Most of the world uses or is familiar with Microsoft Windows. You are probably also familiar with the $100++ price tag depending on what version you buy, not to mention if you need multiple licenses for multiple computers. You might also be familiar with Apple computers and Mac OSX. Although OSX is only $29.99, the price of purchasing their overpriced beauties makes up for the fact that they provide you with OS installation disks with each one “free of charge”. Because of these price tags and my need to explore new things, I discovered something in High School known as Linux Operating Systems.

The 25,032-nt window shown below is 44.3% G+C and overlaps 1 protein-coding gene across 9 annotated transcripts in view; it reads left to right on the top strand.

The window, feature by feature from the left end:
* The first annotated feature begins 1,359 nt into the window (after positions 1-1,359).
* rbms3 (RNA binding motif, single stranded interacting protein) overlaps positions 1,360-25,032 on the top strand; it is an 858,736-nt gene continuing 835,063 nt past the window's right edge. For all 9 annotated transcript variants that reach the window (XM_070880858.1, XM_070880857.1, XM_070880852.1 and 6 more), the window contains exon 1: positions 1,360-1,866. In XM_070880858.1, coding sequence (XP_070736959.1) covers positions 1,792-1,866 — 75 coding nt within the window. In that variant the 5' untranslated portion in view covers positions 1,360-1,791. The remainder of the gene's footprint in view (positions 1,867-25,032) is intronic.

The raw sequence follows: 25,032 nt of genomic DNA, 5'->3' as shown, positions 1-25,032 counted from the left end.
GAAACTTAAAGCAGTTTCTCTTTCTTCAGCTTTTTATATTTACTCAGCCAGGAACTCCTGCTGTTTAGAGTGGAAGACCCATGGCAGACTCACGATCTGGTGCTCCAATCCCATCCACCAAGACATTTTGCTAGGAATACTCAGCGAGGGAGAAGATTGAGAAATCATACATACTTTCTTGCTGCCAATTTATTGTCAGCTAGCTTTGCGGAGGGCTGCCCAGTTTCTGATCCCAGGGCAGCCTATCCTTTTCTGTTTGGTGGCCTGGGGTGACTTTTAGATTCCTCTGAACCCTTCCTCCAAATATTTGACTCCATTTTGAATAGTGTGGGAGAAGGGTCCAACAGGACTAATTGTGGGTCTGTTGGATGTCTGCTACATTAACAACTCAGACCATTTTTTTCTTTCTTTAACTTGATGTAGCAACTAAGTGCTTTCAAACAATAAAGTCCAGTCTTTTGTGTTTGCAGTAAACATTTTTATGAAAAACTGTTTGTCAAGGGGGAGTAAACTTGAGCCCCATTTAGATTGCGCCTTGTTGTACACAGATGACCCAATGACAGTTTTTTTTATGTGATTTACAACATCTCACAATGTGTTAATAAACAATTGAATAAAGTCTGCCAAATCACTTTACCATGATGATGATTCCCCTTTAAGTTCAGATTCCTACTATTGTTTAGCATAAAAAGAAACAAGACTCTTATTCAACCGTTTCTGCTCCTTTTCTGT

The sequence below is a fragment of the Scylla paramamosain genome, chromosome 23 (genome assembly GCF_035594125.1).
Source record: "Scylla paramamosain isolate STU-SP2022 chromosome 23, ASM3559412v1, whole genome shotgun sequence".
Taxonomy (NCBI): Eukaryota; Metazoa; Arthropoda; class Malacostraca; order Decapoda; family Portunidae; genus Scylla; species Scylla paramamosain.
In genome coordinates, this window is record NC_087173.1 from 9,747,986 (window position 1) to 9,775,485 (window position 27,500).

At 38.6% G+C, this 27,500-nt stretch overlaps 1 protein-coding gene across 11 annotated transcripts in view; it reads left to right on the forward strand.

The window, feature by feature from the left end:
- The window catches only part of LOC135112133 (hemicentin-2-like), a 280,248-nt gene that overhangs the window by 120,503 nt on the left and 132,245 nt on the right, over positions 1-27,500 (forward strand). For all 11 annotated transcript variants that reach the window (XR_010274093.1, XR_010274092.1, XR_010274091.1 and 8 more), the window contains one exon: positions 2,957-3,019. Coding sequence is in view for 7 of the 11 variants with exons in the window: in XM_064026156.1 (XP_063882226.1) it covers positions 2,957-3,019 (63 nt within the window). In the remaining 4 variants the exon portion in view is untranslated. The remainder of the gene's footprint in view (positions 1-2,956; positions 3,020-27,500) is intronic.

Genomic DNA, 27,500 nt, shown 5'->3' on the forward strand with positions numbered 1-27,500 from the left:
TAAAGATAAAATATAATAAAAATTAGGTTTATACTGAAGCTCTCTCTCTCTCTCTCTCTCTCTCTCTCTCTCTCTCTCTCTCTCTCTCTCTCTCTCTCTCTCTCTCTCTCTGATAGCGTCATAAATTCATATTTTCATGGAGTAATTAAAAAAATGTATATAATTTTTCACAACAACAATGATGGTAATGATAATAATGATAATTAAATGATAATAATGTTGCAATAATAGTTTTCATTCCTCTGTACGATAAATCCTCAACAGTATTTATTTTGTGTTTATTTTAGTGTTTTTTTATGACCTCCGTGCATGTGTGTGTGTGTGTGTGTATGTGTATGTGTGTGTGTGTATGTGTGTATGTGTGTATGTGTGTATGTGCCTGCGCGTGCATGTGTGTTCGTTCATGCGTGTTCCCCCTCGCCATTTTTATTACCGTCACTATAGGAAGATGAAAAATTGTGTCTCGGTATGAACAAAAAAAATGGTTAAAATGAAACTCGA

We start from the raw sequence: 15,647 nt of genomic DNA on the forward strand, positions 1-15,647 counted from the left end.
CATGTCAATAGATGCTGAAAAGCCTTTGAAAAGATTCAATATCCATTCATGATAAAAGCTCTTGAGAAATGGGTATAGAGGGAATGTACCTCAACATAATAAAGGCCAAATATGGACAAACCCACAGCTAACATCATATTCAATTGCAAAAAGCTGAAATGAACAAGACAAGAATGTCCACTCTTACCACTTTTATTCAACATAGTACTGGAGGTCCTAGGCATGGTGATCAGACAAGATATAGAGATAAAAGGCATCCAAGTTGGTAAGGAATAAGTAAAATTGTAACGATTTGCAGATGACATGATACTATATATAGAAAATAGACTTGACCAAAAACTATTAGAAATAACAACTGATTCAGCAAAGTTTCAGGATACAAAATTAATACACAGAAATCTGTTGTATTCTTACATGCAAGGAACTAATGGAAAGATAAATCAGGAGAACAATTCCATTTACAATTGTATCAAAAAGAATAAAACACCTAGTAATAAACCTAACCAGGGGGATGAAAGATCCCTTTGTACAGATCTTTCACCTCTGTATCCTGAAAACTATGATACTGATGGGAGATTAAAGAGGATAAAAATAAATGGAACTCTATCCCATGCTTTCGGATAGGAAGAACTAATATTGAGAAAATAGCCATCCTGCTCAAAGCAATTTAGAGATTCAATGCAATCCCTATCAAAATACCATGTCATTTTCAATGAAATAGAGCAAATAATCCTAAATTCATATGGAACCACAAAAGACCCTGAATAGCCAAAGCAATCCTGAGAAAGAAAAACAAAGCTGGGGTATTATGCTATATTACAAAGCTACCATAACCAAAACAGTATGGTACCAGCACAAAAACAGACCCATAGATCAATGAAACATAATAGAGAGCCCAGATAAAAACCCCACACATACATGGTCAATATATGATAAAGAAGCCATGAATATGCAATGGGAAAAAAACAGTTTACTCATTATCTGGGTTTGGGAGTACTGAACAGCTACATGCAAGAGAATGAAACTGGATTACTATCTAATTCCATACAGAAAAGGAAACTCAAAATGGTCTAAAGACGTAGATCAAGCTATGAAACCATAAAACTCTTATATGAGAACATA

Before I get to far ahead of myself I would like to explain that the term Linux is not the “brand” of some single OS that can replace OSX or Windows, but rather a conglomeration of free alternative operating systems built on a Unix-like kernel. For example, Ubuntu, Chromium OS, Mac OSX, and Android are all “Unix-like” operating systems, however OSX is not considered to be a Linux OS because it is not free and Open Source. You also need to know that Linux has many distributions or flavors. Each distribution has its own style and purpose and level of community support. Rather than bore you with the massive list of Linux distributions, I would rather tell you about my favorite Linux “distro” known as Xubuntu.